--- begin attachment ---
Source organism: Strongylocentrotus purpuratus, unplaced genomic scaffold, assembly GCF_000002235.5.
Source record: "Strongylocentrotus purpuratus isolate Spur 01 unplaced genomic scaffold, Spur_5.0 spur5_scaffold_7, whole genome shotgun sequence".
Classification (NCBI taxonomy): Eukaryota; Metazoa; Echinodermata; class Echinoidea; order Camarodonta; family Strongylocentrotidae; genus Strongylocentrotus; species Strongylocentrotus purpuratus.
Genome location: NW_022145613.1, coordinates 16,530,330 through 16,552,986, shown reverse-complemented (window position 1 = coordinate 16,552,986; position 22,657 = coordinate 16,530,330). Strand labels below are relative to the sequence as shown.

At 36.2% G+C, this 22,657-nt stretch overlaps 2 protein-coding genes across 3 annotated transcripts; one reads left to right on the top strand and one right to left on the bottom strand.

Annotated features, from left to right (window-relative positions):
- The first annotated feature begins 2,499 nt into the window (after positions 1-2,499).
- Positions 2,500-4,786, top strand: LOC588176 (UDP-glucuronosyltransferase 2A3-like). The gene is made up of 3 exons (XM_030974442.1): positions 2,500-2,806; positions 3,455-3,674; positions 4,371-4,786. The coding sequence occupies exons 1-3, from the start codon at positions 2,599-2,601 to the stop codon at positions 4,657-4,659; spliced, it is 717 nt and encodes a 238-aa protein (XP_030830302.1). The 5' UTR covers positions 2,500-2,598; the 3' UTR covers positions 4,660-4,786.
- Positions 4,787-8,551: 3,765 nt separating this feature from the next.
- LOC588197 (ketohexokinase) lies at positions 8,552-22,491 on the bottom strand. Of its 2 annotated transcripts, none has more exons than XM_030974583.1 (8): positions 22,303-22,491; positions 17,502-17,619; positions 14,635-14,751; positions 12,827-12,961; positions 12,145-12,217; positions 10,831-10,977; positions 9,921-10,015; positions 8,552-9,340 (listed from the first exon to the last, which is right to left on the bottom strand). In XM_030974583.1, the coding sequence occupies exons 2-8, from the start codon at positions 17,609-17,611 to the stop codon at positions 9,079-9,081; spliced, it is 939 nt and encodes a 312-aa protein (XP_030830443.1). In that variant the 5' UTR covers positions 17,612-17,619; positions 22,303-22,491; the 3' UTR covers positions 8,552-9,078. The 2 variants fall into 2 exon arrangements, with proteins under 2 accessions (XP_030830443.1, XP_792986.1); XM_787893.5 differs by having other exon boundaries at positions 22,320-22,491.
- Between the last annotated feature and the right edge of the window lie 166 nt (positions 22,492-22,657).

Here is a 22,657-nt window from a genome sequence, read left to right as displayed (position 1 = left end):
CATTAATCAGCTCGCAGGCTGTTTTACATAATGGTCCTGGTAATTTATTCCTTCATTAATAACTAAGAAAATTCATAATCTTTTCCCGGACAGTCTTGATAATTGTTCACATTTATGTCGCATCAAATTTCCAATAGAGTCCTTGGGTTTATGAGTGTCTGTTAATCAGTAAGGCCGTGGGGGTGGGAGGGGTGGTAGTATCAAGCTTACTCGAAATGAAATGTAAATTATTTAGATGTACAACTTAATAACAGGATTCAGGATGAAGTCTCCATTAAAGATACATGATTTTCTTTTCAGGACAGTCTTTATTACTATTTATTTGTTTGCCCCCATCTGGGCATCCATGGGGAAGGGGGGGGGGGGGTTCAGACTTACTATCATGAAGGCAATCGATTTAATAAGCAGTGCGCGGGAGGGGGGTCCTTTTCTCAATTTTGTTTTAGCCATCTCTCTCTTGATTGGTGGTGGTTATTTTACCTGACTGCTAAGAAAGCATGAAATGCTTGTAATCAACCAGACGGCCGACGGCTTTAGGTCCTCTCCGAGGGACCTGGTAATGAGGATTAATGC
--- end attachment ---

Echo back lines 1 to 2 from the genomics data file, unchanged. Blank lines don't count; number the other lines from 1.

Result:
Source organism: Strongylocentrotus purpuratus, unplaced genomic scaffold, assembly GCF_000002235.5.
Source record: "Strongylocentrotus purpuratus isolate Spur 01 unplaced genomic scaffold, Spur_5.0 spur5_scaffold_7, whole genome shotgun sequence".